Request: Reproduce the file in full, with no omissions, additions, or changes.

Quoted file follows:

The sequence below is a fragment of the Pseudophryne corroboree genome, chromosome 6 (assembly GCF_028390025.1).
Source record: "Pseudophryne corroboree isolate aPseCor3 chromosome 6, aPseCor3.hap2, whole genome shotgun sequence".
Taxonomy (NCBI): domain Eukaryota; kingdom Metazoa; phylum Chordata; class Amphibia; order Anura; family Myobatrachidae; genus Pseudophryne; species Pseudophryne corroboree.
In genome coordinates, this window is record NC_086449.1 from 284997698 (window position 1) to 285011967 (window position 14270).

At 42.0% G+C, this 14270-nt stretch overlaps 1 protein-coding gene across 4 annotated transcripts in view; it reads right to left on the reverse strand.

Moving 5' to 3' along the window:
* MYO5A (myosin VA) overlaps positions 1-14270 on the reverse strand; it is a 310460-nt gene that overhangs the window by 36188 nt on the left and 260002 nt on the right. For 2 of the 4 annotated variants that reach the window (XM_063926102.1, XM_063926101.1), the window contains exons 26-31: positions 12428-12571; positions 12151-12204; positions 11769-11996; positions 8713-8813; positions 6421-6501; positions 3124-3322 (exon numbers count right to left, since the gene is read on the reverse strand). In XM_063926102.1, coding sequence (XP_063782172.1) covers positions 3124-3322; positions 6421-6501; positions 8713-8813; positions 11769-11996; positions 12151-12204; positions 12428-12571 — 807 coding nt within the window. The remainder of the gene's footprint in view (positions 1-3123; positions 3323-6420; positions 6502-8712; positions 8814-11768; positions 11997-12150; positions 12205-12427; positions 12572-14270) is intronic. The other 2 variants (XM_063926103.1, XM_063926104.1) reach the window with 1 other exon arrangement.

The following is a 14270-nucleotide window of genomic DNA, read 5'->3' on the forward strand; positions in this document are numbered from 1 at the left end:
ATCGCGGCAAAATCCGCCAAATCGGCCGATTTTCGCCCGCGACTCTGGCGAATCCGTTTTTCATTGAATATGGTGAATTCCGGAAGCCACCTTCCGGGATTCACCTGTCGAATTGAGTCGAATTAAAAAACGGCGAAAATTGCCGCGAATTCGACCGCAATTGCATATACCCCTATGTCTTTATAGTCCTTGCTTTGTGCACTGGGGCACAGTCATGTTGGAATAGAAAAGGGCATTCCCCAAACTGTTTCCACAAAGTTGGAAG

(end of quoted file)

The sequence below is a fragment of the Pseudophryne corroboree genome, chromosome 6 (assembly GCF_028390025.1).
Source record: "Pseudophryne corroboree isolate aPseCor3 chromosome 6, aPseCor3.hap2, whole genome shotgun sequence".
Taxonomy (NCBI): domain Eukaryota; kingdom Metazoa; phylum Chordata; class Amphibia; order Anura; family Myobatrachidae; genus Pseudophryne; species Pseudophryne corroboree.
In genome coordinates, this window is record NC_086449.1 from 284997698 (window position 1) to 285011967 (window position 14270).

At 42.0% G+C, this 14270-nt stretch overlaps 1 protein-coding gene across 4 annotated transcripts in view; it reads right to left on the reverse strand.

Moving 5' to 3' along the window:
* MYO5A (myosin VA) overlaps positions 1-14270 on the reverse strand; it is a 310460-nt gene that overhangs the window by 36188 nt on the left and 260002 nt on the right. For 2 of the 4 annotated variants that reach the window (XM_063926102.1, XM_063926101.1), the window contains exons 26-31: positions 12428-12571; positions 12151-12204; positions 11769-11996; positions 8713-8813; positions 6421-6501; positions 3124-3322 (exon numbers count right to left, since the gene is read on the reverse strand). In XM_063926102.1, coding sequence (XP_063782172.1) covers positions 3124-3322; positions 6421-6501; positions 8713-8813; positions 11769-11996; positions 12151-12204; positions 12428-12571 — 807 coding nt within the window. The remainder of the gene's footprint in view (positions 1-3123; positions 3323-6420; positions 6502-8712; positions 8814-11768; positions 11997-12150; positions 12205-12427; positions 12572-14270) is intronic. The other 2 variants (XM_063926103.1, XM_063926104.1) reach the window with 1 other exon arrangement.

The following is a 14270-nucleotide window of genomic DNA, read 5'->3' on the forward strand; positions in this document are numbered from 1 at the left end:
ATCGCGGCAAAATCCGCCAAATCGGCCGATTTTCGCCCGCGACTCTGGCGAATCCGTTTTTCATTGAATATGGTGAATTCCGGAAGCCACCTTCCGGGATTCACCTGTCGAATTGAGTCGAATTAAAAAACGGCGAAAATTGCCGCGAATTCGACCGCAATTGCATATACCCCTATGTCTTTATAGTCCTTGCTTTGTGCACTGGGGCACAGTCATGTTGGAATAGAAAAGGGCATTCCCCAAACTGTTTCCACAAAGTTGGAAG